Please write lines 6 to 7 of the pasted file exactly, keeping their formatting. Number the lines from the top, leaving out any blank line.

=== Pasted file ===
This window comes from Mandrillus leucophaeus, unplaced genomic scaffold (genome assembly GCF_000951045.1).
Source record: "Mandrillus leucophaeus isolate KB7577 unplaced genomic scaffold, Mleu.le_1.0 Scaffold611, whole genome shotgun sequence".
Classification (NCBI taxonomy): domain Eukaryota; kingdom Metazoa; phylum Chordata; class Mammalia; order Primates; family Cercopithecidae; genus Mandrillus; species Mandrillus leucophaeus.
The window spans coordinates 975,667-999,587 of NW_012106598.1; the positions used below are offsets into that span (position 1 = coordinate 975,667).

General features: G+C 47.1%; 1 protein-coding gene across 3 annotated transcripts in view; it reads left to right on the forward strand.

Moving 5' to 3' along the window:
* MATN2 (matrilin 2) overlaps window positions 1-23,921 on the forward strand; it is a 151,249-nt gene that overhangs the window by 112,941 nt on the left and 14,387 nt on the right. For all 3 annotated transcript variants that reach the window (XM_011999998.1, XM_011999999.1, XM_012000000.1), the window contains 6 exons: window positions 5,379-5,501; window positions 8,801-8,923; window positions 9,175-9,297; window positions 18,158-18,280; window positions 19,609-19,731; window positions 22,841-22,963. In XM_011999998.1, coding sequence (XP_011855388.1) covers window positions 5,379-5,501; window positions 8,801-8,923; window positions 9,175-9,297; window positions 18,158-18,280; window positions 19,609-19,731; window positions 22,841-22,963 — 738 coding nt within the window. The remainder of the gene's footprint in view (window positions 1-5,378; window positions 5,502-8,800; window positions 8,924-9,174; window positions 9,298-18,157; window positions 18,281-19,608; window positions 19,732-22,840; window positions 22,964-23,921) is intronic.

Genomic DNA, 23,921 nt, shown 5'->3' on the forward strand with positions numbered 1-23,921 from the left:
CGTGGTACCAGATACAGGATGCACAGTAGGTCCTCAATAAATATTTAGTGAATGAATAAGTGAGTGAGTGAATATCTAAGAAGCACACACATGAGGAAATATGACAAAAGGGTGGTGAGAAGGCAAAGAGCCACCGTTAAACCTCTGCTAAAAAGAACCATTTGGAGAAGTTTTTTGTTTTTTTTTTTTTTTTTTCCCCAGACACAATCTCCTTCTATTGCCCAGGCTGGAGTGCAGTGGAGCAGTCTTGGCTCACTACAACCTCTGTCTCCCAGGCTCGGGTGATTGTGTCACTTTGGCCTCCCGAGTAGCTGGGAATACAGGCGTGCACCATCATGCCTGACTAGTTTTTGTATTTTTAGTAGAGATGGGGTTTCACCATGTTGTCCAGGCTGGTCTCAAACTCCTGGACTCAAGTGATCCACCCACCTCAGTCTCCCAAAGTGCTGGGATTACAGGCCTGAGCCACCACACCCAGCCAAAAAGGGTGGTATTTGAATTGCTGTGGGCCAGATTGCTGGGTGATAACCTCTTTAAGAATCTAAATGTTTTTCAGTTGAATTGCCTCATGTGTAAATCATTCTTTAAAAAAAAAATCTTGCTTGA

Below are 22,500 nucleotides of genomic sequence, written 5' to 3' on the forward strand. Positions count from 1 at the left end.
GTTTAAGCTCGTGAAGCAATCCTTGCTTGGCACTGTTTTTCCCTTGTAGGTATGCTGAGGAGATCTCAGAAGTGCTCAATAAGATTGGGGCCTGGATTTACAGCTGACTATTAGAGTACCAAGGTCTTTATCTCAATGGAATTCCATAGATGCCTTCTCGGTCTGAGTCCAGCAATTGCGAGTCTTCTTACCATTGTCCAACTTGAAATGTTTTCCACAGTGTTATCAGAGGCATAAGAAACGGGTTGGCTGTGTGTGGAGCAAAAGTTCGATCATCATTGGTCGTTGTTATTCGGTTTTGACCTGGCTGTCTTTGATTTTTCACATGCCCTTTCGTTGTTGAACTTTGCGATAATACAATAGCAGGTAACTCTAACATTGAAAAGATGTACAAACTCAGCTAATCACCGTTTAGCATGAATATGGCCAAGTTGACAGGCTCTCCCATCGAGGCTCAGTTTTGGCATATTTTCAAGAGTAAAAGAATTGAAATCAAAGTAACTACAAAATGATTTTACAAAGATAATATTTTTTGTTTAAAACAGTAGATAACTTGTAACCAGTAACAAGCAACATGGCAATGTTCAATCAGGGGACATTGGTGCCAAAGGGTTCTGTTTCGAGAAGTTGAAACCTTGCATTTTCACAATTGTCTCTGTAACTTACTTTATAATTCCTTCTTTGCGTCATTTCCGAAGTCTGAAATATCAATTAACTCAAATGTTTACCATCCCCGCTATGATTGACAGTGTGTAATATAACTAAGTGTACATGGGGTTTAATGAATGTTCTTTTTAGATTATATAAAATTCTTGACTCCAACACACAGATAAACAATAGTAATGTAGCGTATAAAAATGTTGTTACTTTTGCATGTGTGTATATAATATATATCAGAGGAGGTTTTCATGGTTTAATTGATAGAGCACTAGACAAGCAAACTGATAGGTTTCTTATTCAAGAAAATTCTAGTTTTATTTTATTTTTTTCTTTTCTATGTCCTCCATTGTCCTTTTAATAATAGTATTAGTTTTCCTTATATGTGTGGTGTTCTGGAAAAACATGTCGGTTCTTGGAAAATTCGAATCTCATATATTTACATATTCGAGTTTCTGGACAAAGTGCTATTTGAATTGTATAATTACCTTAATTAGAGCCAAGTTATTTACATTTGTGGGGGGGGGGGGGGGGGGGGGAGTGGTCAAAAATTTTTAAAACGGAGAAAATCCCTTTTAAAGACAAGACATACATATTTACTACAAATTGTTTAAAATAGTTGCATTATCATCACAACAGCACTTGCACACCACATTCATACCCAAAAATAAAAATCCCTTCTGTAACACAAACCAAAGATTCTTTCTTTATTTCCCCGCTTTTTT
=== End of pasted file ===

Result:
Moving 5' to 3' along the window:
* MATN2 (matrilin 2) overlaps window positions 1-23,921 on the forward strand; it is a 151,249-nt gene that overhangs the window by 112,941 nt on the left and 14,387 nt on the right. For all 3 annotated transcript variants that reach the window (XM_011999998.1, XM_011999999.1, XM_012000000.1), the window contains 6 exons: window positions 5,379-5,501; window positions 8,801-8,923; window positions 9,175-9,297; window positions 18,158-18,280; window positions 19,609-19,731; window positions 22,841-22,963. In XM_011999998.1, coding sequence (XP_011855388.1) covers window positions 5,379-5,501; window positions 8,801-8,923; window positions 9,175-9,297; window positions 18,158-18,280; window positions 19,609-19,731; window positions 22,841-22,963 — 738 coding nt within the window. The remainder of the gene's footprint in view (window positions 1-5,378; window positions 5,502-8,800; window positions 8,924-9,174; window positions 9,298-18,157; window positions 18,281-19,608; window positions 19,732-22,840; window positions 22,964-23,921) is intronic.